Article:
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Tryst Coffeehouse Brunch

A former sorority girl who occasionally moonlights as a wannabe hipster, I really love the coffee-shop-restaurant-bar-with-live-music hybrid. Tryst in Adam’s Morgan is the only such locale I have found thus far in D.C.

Tryst, with its delicious coffee, hodge-podge of mismatched chairs, books on the shelves, and skinny-jeans wearing males with Mac books in their laps, reminds me of Open Eye Cafe, my favorite coffee shop in Chapel Hill, N.C., where I attended undergrad. (I reviewed Open Eye for a N.C. community Web site: here).  This past Sunday, we had intended to go to Open City for brunch before visiting the zoo. But, the wait was nearly two hours so we hopped over to Tryst, which has the same owners—and great coffee—as Open City.

Sending an aggressive scout in (Thanks, Steph!) while we parked was a smart move as she was able to quickly snag a table. I went immediately for the Chaipuccino, which is definitely the best Chai latte with a shot of espresso I’ve ever had. Definitely better than the “Dirty Chai” at Starbucks. And, I always feel a tad bit a awkward saying, “I’d like my chai dirty, please” amidst all the serious suited men downtown at 7 a.m. I digress.

Maggie’s coffee was also delicious. Tryst’s coffe roaster, Counter Culture Cofee, roasts primarily organic coffee with an emphasis on sustainable growth and direct trade.

I had a Belgian waffle with fresh strawberries and bananas on top (Not too original, I know). It was cold and slightly too crunchy upon arrival. However, this happens often with Belgian waffles (a common occurrence at brunch buffets, yes?) so I will not fault them too greatly. It was loaded with fruit, which was perfectly fresh, so points for that.

Maggie went for the Spinach and Shallot Quiche, garnished with spring greens and fresh fruit.

Stephanie went for the Ham and Cheese croissant, which also came with fresh fruit. Both ladies had side bowls of chili, which they touted as “amazing.” Our main dishes were good, but not phenomenal.

Positives about Tryst: the unique anti-cookie cutter ambiance, the phenomenal coffee, the wide-selection of coffees, teas, and espresso drinks, and the affordable pricing. Oh, and, they give you animal crackers to dip in your coffee, a pleasant added detail, I must say. I’ll definitely be visiting Tryst again to sip coffee and read; or to listen to live jazz and sample organic ale. As far as brunch goes, next time I’ll wait the two hours for Tryst’s brunch-extraordinaire cousin, Open City.

The bitches say: B+ for amazing coffee, above-average food, average menu selection, and a cool, unique ambiance


2459 18th Street Northwest

Washington, DC

Cori Sue

Co-Founder, Pro Bruncher

The co-founder of Bitches Who Brunch, Cori Sue loves brand strategy, social media, red wine, and pink lipstick.

6 thoughts on “Tryst Coffeehouse Brunch”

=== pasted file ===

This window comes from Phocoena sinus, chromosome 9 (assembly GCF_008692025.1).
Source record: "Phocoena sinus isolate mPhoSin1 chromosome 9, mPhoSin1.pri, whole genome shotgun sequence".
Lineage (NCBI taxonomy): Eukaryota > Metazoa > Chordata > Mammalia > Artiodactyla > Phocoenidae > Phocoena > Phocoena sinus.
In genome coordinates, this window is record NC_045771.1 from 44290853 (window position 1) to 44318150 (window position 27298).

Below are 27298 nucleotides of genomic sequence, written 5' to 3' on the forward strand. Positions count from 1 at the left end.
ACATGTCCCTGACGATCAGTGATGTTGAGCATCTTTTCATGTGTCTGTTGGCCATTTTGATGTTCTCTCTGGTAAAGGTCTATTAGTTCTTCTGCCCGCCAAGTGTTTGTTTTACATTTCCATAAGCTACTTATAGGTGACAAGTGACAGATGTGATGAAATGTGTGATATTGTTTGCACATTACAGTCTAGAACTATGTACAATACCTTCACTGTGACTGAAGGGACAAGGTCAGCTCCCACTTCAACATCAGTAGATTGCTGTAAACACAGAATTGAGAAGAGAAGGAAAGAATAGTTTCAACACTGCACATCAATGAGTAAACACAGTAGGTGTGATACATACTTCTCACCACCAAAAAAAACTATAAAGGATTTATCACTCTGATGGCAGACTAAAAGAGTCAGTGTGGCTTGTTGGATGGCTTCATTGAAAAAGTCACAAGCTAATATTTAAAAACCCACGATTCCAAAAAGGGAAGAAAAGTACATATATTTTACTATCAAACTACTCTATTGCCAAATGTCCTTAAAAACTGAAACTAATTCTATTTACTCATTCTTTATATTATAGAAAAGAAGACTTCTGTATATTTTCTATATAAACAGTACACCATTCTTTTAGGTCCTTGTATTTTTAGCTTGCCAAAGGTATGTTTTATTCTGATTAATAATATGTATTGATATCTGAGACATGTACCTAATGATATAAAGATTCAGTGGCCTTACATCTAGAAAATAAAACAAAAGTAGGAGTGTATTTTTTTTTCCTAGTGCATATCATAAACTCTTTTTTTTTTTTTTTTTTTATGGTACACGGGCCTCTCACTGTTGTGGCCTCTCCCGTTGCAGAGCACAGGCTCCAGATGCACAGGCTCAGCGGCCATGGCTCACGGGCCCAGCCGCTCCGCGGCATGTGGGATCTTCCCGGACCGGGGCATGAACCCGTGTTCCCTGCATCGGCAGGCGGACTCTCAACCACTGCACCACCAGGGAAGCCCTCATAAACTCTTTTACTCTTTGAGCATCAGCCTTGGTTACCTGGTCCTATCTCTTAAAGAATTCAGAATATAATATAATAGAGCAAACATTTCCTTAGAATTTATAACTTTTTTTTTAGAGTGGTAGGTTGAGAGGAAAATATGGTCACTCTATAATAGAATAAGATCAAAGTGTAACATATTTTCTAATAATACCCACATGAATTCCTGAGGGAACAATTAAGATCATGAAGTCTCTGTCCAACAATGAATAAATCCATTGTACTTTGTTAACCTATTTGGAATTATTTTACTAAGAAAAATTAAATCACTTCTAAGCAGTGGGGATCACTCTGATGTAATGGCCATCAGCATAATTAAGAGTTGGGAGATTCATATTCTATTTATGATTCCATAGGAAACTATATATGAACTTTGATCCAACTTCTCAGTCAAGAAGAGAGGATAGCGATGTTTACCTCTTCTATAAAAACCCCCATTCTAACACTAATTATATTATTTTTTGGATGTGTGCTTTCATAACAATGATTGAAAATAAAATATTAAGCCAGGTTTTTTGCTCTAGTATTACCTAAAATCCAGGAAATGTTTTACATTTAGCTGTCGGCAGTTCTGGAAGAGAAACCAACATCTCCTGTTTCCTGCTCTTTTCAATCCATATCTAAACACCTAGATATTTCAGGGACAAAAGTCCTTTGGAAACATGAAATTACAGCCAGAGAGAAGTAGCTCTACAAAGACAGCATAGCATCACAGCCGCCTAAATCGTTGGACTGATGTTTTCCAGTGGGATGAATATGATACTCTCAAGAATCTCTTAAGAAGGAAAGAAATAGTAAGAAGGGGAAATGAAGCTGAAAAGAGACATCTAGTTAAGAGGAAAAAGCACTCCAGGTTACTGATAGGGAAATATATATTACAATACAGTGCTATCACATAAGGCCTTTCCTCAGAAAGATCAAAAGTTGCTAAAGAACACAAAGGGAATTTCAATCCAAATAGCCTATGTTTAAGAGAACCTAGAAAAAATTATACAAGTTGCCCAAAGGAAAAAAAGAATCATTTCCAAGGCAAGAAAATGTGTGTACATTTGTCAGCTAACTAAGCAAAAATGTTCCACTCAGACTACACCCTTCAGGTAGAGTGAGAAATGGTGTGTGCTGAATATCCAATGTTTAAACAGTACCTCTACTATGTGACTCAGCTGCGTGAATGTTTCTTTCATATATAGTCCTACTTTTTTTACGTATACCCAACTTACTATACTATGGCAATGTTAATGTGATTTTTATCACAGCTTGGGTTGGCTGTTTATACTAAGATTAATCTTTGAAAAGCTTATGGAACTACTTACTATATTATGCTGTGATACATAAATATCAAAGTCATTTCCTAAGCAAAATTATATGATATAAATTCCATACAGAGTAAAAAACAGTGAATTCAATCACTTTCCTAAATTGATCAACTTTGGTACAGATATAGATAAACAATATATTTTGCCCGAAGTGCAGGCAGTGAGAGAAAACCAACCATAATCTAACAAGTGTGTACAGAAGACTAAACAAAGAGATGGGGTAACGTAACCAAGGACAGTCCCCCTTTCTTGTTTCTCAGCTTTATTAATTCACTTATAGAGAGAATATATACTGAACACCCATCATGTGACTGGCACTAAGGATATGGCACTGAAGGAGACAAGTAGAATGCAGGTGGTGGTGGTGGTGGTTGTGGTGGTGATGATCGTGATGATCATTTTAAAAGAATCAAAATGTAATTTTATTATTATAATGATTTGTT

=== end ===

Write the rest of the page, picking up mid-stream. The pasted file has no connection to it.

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  1. “Tryst, with its delicious locally grown coffee, . . .” I didn’t realize people were growing coffee beans in the dc area.

  2. Caroline, Thanks! I checked out your site, adorable blog!

    Tom, thank you for bringing to light my egregious error. After contacting Tryst to get the details on their coffee, it has been corrected. Tryst’s coffee roaster, Counter Culture Coffee, focuses on organic, sustainable, direct trade cofee. David, the Tryst Coffee Guy, says:

    “All of our coffee is certified organic with the exception of the Brazilian component in our espresso blend. Organic farming is great for environmental sustainability, however certification is not always logistically feasible or financially responsible for all farmers and not all organic coffee is going to be labeled as such. Many farmers who can’t afford pesticides can’t afford certification either. Every farmer has to make a decision between the benefits of organic farming on their environment and family versus the negative impact on yield, which can reduce their crop by as much as half. Also, there is no health benefit to drinking organic coffee. Any non-organic material or chemicals will cook out of the bean during the roasting process.

    “Fair Trade certification established a base price that is paid to small farm producers who are part of a larger coop. Fair Trade certification kept many farmers afloat when commodities prices bottomed out in the 80s and early 90s but Fair Trade prices have not gone up much in the past 15 years. Fair Trade has done well to draw attention to the economic situation of farmers but not all farmers can or are willing to pay for certification. Roasters like ours, Counter Culture Coffee, have focused instead on establishing Direct Trade. These direct relationships between farmers and roasters, cut out middle men allowing farmers to get paid more. They also help to educate farmers on environmentally friendly farming and how to grow better coffee that will demand a higher premium in the future. Some of our coffees are Fair Trade certified but we’re confident that all would exceed Fair Trade’s standards.”

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